Your Worst Winter Story: Shoveling a roof

You know that Bloodhound Gang song about the roof being on fire? Well, this story is the polar opposite of that song. Hear what happens when a mother sends her kid up onto their roof to shovel snow.

Got a story you'd like to submit? You can send us your tale of winter wackness to [email protected]. Stories that run will be in consideration for a prize at the end of the series.

See also:
Your Worst Winter Story: The Snow Fairy
Your Worst Winter Story: The Hippie Plow
Your Worst Winter Story: Babes at McDonald's
Your Worst Winter Story: Free ride from a cop

Your Worst Winter Story: Lambeau Field and a Drunk Packers fan
Your Worst Winter Story: Release the bowels
Your Worst Winter Story: NYE, missing friends, and party pizzas

The story:

My mother and aunt had moved to New York, where they met husbands and got married and had kids. In the early 1970s, my aunt moved her family back to Minnesota while we remained in New Jersey. That winter, I watched a news story about Minnesota winters: a man with a tiny snow shovel struggled atop a snow drift, the wind whipping the snow out of his shovel. In the corner of the screen there was a TCF time and temperature sign that blinked between 10 a.m. and -20 F.

I laughed at the idea of my cousins in that godforsaken tundra.

One year later, I stood armpit-deep in snow atop our house in out-state Minnesota. My mother had moved us to Minnesota in time for one of the snowiest winters ever, and now she was worried that the enormous amount of snow on the roof would make it collapse. I had been dispatched into the blizzard to shovel off the roof, and the wind whipped the snow right out of my tiny snow shovel.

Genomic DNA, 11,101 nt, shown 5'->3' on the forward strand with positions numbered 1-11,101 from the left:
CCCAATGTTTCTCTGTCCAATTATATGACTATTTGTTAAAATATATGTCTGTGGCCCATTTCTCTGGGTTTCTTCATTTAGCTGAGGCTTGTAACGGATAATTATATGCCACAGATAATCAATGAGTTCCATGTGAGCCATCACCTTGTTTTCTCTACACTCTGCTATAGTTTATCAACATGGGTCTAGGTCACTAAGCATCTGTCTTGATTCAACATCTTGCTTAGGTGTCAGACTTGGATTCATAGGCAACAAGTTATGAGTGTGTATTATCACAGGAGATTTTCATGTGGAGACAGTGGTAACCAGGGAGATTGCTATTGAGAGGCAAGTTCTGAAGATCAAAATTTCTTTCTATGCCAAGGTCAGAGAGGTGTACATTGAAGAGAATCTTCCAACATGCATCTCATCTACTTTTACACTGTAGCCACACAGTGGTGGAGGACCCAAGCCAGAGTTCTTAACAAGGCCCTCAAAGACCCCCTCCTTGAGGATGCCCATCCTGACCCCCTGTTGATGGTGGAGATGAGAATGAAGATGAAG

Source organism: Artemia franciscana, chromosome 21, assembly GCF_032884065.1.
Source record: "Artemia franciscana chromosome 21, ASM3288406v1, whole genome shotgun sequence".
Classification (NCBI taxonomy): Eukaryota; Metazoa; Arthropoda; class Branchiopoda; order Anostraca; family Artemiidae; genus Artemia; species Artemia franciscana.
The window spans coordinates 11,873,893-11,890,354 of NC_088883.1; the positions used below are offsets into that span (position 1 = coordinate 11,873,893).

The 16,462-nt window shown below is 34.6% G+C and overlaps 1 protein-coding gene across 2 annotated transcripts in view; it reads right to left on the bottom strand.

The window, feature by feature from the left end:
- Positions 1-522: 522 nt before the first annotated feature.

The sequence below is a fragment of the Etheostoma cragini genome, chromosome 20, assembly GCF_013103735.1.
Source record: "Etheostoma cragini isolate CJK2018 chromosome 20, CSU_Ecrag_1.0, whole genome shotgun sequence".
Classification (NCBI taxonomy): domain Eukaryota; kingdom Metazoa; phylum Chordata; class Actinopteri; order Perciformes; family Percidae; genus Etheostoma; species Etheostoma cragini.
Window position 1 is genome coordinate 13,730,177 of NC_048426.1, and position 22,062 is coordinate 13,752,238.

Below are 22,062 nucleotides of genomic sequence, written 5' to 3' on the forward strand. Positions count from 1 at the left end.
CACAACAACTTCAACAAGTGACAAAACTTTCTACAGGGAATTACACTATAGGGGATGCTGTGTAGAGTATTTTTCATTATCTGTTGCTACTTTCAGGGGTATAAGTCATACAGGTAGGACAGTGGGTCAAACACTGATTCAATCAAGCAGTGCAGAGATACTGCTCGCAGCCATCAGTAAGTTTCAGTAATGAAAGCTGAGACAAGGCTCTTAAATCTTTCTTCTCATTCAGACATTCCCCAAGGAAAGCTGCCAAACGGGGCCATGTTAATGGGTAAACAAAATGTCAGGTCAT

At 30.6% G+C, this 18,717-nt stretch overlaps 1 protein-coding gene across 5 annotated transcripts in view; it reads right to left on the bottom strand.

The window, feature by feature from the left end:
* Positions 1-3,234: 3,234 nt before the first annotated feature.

I soon discovered that if I used my shovel to cut a groove, I could send enormous blocks of snow sliding down off the roof. I worked my way around the roof from front to back. Built into a slope, the house was two stories high in back. This was much on my mind when, triumphantly shoving the last block of snow off, I lost my footing and began sliding down the roof.

I shot off the edge of the roof and time stopped. For a long moment I hung in the air like Wile E. Coyote, wondering how I was going to survive a two-story plunge. Then, just like in the cartoon, gravity reasserted itself.

But I'd forgotten about the snow, and, fortunately for me, I plunged two stories only to land in the snowbank of my own creation, leaving a Wile E. Coyote-style me-shaped hole in the snow and doing no more damage than to knock the wind out of myself.

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